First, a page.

15 Dec Information is what our world runs on (JAMES GLEICK)
Information is what our world runs on: the blood and the fuel, the vital principle. It pervades the sciences from top to bottom, transforming every branch of knowledge. Information theory began as a bridge from mathematics to electrical engineering and from there to computing. What English speakers call “computer science” Europeans have known as informatique, informatica, and Informatik. Now even biology has become an information science, a subject of messages, instructions, and code. Genes encapsulate information and enable procedures for reading it in and writing it out. Life spreads by networking. The body itself is an information processor. Memory resides not just in brains but in every cell. No wonder genetics bloomed along with information theory. DNA is the quintessential information molecule, the most advanced message processor at the cellular level—an alphabet and a code, 6 billion bits to form a human being. “What lies at the heart of every living thing is not a fire, not warm breath, not a ‘spark of life,’ ” declares the evolutionary theorist Richard Dawkins. “It is information, words, instructions.… If you want to understand life, don’t think about vibrant, throbbing gels and oozes, think about information technology.” The cells of an organism are nodes in a richly interwoven communications network, transmitting and receiving, coding and decoding. Evolution itself embodies an ongoing exchange of information between organism and environment.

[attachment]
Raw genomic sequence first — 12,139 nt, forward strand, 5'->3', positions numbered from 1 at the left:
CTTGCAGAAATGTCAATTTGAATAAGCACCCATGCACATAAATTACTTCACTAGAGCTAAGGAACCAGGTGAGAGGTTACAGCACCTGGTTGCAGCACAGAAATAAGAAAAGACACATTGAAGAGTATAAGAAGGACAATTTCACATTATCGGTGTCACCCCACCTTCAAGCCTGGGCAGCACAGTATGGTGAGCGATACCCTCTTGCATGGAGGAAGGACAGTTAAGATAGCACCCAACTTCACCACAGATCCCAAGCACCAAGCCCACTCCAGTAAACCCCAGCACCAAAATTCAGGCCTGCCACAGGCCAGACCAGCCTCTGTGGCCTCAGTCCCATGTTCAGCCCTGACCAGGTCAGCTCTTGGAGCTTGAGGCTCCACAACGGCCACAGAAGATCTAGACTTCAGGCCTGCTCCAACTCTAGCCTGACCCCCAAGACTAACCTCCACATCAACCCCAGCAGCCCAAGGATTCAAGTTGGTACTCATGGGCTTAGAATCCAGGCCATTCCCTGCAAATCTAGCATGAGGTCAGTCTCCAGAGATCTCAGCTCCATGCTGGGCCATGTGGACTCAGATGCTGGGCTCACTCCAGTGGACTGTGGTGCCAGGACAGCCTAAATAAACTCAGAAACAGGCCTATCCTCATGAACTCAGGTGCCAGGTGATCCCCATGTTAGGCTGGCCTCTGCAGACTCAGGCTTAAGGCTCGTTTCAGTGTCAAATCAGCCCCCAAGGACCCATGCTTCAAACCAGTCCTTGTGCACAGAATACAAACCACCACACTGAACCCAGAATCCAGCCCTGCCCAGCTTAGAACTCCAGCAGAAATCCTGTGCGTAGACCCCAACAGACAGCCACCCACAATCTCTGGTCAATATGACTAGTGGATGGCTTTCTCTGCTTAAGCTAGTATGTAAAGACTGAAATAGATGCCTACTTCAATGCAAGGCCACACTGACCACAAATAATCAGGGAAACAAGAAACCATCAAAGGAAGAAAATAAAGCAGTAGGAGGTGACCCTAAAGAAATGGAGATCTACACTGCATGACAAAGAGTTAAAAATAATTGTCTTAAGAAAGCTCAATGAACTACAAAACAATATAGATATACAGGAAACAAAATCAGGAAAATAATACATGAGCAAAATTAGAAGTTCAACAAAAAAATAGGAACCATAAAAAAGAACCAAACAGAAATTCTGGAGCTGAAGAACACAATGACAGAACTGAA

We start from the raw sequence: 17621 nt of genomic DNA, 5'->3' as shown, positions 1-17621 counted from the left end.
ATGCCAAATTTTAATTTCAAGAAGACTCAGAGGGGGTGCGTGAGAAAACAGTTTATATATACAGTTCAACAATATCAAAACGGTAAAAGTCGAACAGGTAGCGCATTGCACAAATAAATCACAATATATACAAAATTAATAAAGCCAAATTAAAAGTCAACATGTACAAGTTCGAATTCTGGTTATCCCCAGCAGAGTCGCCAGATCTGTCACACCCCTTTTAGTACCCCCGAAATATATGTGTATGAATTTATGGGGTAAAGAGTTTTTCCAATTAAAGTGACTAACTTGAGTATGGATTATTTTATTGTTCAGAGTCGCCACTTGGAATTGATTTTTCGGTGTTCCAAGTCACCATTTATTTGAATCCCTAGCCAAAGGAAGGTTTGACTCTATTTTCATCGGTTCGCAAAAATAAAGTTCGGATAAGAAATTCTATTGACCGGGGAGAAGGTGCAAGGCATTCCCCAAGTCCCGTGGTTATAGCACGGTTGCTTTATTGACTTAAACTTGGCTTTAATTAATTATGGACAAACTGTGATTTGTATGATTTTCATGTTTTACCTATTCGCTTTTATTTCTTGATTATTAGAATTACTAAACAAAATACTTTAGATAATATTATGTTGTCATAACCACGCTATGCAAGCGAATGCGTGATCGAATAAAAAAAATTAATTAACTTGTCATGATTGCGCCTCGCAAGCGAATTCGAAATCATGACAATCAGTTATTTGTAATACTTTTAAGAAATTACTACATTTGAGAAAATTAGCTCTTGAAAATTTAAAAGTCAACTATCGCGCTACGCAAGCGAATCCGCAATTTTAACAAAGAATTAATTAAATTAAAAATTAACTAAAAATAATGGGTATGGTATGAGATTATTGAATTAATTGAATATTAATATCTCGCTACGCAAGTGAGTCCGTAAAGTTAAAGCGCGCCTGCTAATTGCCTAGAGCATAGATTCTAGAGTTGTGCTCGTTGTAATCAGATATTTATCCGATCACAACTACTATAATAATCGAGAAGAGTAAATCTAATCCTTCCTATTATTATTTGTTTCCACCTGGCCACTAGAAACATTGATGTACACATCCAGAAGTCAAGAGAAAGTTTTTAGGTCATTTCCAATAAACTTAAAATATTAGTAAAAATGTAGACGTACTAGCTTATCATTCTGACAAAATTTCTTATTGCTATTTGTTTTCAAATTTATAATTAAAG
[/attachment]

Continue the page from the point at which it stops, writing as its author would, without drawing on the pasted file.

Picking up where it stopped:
“The information circle becomes the unit of life,” says Werner Loewenstein after thirty years spent studying intercellular communication. He reminds us that information means something deeper now: “It connotes a cosmic principle of organization and order, and it provides an exact measure of that.” The gene has its cultural analog, too: the meme. In cultural evolution, a meme is a replicator and propagator—an idea, a fashion, a chain letter, or a conspiracy theory. On a bad day, a meme is a virus.
Economics is recognizing itself as an information science, now that money itself is completing a developmental arc from matter to bits, stored in computer memory and magnetic strips, world finance coursing through the global nervous system. Even when money seemed to be material treasure, heavy in pockets and ships’ holds and bank vaults, it always was information. Coins and notes, shekels and cowries were all just short-lived technologies for tokenizing information about who owns what.
And atoms? Matter has its own coinage, and the hardest science of all, physics, seemed to have reached maturity. But physics, too, finds itself sideswiped by a new intellectual model. In the years after World War II, the heyday of the physicists, the great news of science appeared to be the splitting of the atom and the control of nuclear energy. Theorists focused their prestige and resources on the search for fundamental particles and the laws governing their interaction, the construction of giant accelerators and the discovery of quarks and gluons. From this exalted enterprise, the business of communications research could not have appeared further removed. At Bell Labs, Claude Shannon was not thinking about physics. Particle physicists did not need bits.